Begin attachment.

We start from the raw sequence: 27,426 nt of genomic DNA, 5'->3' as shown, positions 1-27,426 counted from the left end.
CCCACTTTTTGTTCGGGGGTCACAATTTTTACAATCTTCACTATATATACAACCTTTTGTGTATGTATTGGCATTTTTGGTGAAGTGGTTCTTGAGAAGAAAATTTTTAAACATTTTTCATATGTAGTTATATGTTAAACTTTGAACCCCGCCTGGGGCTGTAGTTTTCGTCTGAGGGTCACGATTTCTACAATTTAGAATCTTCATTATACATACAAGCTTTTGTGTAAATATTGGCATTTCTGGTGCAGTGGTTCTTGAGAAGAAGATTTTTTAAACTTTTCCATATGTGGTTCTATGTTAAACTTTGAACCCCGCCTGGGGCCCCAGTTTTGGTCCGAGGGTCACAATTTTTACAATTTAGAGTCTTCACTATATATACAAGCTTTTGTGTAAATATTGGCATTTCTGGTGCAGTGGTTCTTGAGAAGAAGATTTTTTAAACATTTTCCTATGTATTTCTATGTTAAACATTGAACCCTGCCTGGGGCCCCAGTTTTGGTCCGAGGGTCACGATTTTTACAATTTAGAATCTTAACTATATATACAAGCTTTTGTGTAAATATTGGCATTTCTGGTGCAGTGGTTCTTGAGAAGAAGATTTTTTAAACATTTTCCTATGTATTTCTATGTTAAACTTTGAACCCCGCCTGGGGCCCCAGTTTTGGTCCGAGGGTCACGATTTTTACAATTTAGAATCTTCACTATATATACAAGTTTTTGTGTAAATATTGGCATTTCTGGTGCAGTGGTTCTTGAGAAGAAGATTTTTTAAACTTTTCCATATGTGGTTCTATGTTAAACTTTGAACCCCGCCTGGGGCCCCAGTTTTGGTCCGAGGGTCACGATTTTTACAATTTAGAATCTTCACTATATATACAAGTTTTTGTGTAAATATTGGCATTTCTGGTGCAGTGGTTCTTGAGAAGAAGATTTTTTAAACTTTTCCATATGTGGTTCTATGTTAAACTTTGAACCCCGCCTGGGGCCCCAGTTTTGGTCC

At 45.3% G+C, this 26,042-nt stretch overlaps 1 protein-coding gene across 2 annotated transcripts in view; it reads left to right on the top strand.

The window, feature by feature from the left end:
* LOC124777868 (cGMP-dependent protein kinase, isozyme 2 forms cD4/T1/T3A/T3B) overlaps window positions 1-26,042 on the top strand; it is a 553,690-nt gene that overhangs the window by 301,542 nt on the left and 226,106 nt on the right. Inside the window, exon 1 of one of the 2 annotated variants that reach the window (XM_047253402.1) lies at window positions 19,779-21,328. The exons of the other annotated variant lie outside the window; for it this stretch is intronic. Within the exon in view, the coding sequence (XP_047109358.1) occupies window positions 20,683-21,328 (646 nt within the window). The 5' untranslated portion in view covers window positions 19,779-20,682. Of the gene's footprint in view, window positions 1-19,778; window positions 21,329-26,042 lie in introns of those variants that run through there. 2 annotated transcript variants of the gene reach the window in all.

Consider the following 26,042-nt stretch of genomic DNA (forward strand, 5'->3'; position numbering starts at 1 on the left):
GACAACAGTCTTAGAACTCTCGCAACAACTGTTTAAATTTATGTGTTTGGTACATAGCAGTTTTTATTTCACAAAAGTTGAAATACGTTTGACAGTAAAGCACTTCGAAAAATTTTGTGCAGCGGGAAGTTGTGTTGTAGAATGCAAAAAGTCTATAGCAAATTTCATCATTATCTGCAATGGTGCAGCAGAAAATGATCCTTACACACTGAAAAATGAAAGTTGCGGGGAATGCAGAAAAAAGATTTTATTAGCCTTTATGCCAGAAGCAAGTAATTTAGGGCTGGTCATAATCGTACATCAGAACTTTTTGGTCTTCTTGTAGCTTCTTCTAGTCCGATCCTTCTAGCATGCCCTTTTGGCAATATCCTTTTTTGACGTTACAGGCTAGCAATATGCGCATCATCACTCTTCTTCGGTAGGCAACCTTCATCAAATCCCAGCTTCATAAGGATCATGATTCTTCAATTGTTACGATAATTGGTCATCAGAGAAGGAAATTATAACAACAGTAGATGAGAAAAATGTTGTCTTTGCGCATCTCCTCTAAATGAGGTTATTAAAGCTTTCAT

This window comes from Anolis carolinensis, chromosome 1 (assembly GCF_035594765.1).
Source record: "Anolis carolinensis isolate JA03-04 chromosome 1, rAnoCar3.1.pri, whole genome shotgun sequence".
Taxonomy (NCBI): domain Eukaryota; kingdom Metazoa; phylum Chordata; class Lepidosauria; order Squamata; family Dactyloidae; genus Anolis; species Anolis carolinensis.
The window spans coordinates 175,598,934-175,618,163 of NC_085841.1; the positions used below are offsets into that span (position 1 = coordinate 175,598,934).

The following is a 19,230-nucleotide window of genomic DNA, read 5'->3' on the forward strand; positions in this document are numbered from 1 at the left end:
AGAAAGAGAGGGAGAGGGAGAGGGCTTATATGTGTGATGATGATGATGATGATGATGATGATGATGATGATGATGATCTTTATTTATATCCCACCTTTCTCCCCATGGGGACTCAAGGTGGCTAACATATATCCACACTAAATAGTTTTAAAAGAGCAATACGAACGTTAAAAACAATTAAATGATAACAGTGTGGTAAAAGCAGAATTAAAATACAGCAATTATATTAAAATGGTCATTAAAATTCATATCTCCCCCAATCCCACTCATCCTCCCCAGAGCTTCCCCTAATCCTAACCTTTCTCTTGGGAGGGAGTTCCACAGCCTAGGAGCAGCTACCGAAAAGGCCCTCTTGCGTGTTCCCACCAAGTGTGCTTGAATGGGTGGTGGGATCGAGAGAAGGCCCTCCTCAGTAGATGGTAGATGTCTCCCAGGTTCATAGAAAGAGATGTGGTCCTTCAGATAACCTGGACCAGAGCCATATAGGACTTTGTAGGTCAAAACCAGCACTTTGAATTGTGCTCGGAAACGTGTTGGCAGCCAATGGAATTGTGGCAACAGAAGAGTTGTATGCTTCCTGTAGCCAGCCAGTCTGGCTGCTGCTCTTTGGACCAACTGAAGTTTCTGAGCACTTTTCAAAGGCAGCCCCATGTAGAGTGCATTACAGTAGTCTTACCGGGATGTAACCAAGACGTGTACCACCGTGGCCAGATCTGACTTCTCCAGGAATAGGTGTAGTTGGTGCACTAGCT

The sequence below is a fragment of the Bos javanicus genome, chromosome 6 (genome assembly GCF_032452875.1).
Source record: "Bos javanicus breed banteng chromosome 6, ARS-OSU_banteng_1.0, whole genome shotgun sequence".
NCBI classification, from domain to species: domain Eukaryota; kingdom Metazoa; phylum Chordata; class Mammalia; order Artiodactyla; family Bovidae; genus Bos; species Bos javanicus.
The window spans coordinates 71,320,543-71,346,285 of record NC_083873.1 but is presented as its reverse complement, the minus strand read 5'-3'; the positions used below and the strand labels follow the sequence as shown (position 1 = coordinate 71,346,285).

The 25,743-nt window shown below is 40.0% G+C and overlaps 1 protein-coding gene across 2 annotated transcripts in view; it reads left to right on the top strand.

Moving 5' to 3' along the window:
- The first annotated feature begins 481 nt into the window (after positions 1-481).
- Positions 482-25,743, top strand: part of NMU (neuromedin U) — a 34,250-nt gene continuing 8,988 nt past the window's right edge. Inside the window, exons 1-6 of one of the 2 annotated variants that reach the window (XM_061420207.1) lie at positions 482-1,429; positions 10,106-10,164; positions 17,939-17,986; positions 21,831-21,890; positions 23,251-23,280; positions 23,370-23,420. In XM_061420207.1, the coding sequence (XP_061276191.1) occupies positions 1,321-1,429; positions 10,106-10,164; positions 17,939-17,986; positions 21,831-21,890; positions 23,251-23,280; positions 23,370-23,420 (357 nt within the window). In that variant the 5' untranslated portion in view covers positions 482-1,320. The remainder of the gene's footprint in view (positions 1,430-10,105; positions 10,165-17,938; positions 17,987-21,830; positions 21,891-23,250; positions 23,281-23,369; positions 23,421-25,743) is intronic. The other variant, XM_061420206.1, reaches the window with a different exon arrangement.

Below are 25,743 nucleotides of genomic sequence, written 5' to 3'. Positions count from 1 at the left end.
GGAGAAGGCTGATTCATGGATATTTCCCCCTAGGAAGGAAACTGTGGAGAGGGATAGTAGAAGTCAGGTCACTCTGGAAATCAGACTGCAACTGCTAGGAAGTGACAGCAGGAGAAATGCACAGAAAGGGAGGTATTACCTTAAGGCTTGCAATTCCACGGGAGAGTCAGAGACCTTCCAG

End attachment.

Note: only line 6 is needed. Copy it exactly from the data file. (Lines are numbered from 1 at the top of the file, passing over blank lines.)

Consider the following 26,042-nt stretch of genomic DNA (forward strand, 5'->3'; position numbering starts at 1 on the left):